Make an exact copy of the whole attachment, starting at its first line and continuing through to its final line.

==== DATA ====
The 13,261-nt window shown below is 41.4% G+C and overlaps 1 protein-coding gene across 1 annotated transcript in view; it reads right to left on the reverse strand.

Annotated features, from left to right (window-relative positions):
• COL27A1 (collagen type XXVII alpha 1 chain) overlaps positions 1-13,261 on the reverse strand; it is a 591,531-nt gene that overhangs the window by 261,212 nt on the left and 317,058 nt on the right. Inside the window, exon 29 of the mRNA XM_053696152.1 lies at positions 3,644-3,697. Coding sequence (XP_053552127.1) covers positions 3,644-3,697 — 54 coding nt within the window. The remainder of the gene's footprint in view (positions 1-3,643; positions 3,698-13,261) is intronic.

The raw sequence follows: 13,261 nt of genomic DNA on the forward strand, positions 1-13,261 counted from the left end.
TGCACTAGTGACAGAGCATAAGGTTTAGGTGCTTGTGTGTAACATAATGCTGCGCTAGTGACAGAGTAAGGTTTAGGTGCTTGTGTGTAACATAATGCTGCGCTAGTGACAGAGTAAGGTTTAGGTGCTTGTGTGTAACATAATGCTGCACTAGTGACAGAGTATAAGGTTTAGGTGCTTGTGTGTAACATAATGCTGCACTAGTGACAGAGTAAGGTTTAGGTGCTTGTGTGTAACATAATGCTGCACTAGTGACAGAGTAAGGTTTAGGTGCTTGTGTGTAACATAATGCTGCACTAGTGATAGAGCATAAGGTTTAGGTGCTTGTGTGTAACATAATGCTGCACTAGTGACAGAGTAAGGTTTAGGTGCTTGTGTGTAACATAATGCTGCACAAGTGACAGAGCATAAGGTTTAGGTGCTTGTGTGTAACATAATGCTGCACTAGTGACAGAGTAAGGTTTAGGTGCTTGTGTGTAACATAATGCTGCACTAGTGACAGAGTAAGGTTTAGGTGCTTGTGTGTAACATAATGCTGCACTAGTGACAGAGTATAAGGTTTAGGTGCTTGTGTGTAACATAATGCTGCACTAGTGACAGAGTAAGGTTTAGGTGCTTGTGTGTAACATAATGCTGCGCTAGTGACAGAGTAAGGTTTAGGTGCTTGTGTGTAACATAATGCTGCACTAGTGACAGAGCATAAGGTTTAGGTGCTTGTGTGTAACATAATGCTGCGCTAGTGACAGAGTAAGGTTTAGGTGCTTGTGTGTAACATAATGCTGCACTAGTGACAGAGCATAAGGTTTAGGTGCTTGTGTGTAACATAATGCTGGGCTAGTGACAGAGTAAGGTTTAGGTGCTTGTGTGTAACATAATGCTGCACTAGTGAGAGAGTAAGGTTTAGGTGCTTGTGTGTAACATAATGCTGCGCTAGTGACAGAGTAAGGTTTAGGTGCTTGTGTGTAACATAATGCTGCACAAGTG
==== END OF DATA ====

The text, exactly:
The 13,261-nt window shown below is 41.4% G+C and overlaps 1 protein-coding gene across 1 annotated transcript in view; it reads right to left on the reverse strand.

Annotated features, from left to right (window-relative positions):
• COL27A1 (collagen type XXVII alpha 1 chain) overlaps positions 1-13,261 on the reverse strand; it is a 591,531-nt gene that overhangs the window by 261,212 nt on the left and 317,058 nt on the right. Inside the window, exon 29 of the mRNA XM_053696152.1 lies at positions 3,644-3,697. Coding sequence (XP_053552127.1) covers positions 3,644-3,697 — 54 coding nt within the window. The remainder of the gene's footprint in view (positions 1-3,643; positions 3,698-13,261) is intronic.

The raw sequence follows: 13,261 nt of genomic DNA on the forward strand, positions 1-13,261 counted from the left end.
TGCACTAGTGACAGAGCATAAGGTTTAGGTGCTTGTGTGTAACATAATGCTGCGCTAGTGACAGAGTAAGGTTTAGGTGCTTGTGTGTAACATAATGCTGCGCTAGTGACAGAGTAAGGTTTAGGTGCTTGTGTGTAACATAATGCTGCACTAGTGACAGAGTATAAGGTTTAGGTGCTTGTGTGTAACATAATGCTGCACTAGTGACAGAGTAAGGTTTAGGTGCTTGTGTGTAACATAATGCTGCACTAGTGACAGAGTAAGGTTTAGGTGCTTGTGTGTAACATAATGCTGCACTAGTGATAGAGCATAAGGTTTAGGTGCTTGTGTGTAACATAATGCTGCACTAGTGACAGAGTAAGGTTTAGGTGCTTGTGTGTAACATAATGCTGCACAAGTGACAGAGCATAAGGTTTAGGTGCTTGTGTGTAACATAATGCTGCACTAGTGACAGAGTAAGGTTTAGGTGCTTGTGTGTAACATAATGCTGCACTAGTGACAGAGTAAGGTTTAGGTGCTTGTGTGTAACATAATGCTGCACTAGTGACAGAGTATAAGGTTTAGGTGCTTGTGTGTAACATAATGCTGCACTAGTGACAGAGTAAGGTTTAGGTGCTTGTGTGTAACATAATGCTGCGCTAGTGACAGAGTAAGGTTTAGGTGCTTGTGTGTAACATAATGCTGCACTAGTGACAGAGCATAAGGTTTAGGTGCTTGTGTGTAACATAATGCTGCGCTAGTGACAGAGTAAGGTTTAGGTGCTTGTGTGTAACATAATGCTGCACTAGTGACAGAGCATAAGGTTTAGGTGCTTGTGTGTAACATAATGCTGGGCTAGTGACAGAGTAAGGTTTAGGTGCTTGTGTGTAACATAATGCTGCACTAGTGAGAGAGTAAGGTTTAGGTGCTTGTGTGTAACATAATGCTGCGCTAGTGACAGAGTAAGGTTTAGGTGCTTGTGTGTAACATAATGCTGCACAAGTG